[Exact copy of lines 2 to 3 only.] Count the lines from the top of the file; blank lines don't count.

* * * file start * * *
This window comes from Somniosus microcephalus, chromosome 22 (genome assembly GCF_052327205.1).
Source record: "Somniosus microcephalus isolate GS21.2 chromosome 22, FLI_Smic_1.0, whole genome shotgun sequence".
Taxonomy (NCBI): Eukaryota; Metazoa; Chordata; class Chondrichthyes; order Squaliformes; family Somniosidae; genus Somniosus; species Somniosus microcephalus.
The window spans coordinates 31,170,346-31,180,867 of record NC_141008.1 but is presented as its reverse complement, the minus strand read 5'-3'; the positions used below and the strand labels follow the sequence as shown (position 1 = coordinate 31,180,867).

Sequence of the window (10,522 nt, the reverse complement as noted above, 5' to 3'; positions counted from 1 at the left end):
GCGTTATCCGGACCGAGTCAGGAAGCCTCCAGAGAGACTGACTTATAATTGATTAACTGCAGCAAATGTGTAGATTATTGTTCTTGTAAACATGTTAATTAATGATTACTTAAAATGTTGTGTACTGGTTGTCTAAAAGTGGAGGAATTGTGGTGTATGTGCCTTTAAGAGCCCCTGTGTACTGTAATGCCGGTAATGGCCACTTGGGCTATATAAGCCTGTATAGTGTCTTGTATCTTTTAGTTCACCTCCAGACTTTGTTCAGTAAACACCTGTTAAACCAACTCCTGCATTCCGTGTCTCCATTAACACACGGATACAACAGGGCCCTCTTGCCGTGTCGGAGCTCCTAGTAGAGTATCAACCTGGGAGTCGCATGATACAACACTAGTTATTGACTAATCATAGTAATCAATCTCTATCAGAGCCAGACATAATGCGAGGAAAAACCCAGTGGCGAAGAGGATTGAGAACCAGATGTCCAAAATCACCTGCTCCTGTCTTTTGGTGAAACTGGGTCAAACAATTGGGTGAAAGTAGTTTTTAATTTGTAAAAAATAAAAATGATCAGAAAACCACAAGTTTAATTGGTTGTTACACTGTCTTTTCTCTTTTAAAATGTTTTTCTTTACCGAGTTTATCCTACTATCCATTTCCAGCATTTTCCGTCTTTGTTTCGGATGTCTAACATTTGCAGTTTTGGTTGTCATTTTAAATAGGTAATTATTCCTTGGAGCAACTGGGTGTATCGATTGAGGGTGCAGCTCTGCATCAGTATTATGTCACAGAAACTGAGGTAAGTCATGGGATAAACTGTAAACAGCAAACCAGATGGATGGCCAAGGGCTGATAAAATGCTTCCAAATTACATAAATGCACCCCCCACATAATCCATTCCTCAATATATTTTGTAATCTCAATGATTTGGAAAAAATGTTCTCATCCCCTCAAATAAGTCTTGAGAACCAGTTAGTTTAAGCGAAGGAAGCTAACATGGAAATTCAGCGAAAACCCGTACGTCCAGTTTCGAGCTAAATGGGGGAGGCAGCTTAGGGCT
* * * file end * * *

Source record: "Somniosus microcephalus isolate GS21.2 chromosome 22, FLI_Smic_1.0, whole genome shotgun sequence".
Taxonomy (NCBI): Eukaryota; Metazoa; Chordata; class Chondrichthyes; order Squaliformes; family Somniosidae; genus Somniosus; species Somniosus microcephalus.